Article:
FLORIDA - 2" Water Main Break Angers Residents

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March 25, 2000 - 01:49 AM


Title: Anger flows when water line leaks

KATHY STEELE and B.C. MANION of The Tampa Tribune

Water overflows the gutters and pools along Kelly Road on Friday, hours after a 2-inch main broke.

CLIFF McBRIDE/Tribune photo

As residents' thirsty lawns withered, they watched gallons of cool, clear drinking water gush down the gutters along Kelly Road. For more than nine hours Friday, the precious stuff spewed from a broken water main despite repeated calls for help.

``It's been gushing all night. Gallons and gallons are pouring into the street,'' said Jan Howard, who lives on Caracas Street.

The noise awakened Joe Allred in the middle of the night, and he got up to search his home for a running toilet or leaky faucet.

``What's up with these people?'' he said. ``Neighbors called so something could be done. It's an emergency. We're under water restrictions.''

David Tippin, chief of the city's Water Department, made no excuses.

``We blew it. We screwed up,'' he said.

``We got a call in our triage [center] at 2:30 this morning [Friday]. We dispatched one of our service personnel out there. They called back at 3.''

However, repairs didn't begin until more than eight hours later. Workers found a hole in the 2-inch cast-iron pipe at the corner of Kelly and Caracas Street.

Tippin estimated the water loss as less than a swimming pool might hold.

The worker should have begun repairs immediately, he said.

``The employee didn't do that. We'll deal with it,'' Tippin said, adding any disciplinary action would be decided next week.

Neighbors said they began calling about the leak shortly after 2 a.m.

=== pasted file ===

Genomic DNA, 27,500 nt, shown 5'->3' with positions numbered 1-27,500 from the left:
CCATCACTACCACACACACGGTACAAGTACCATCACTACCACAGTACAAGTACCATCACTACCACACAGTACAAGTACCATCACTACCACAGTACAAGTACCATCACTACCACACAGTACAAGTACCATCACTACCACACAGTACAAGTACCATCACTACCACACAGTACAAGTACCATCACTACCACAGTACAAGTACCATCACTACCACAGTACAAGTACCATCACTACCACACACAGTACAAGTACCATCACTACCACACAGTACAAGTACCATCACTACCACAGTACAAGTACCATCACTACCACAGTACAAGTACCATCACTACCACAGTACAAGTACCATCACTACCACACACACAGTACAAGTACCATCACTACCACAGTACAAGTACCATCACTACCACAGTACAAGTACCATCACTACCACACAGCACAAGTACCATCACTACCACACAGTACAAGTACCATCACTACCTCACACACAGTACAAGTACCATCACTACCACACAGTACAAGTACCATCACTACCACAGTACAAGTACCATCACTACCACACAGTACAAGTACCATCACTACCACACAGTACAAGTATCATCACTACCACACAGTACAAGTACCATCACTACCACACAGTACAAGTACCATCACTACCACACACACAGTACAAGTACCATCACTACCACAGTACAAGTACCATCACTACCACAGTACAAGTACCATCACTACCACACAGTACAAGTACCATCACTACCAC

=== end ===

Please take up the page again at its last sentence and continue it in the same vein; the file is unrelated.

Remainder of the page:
Kyle Magnin saw the water streaming down the street when he arrived home from an evening out. He rang the Water Department's 24-hour hot line and was told to call the sheriff's office, which he did.

In the morning, the water still burbled. A sawhorse with flashing yellow lights had been erected near the spot. The flow annoyed Fritz Evans, who is struggling to keep 140 potted plants alive under curtailed water rations.

``Now I'm down to once a week with hand watering,'' he said. ``It's a bad time with water.''

Some neighbors said they've come to expect leaks and sewage backups in their 40-year-old neighborhood, which is in unincorporated Hillsborough County.

While sewage here is the county's responsibility, water is the city's. The split services create confusion, said Rick Brylski, a Tampa Tribune carrier who lives in the neighborhood.

``Nobody wants to claim us.''

With a shrug of his shoulders, Joe Allred noted the growing crowd of reporters, television trucks and news helicopters. They were all there to document the water leak.

``Bad news travels faster than our Water Department.''

Kathy Steele and B.C. Manion can be reached at 885-5437. ===================================

-- (Dee360Degree@aol.com), March 25, 2000

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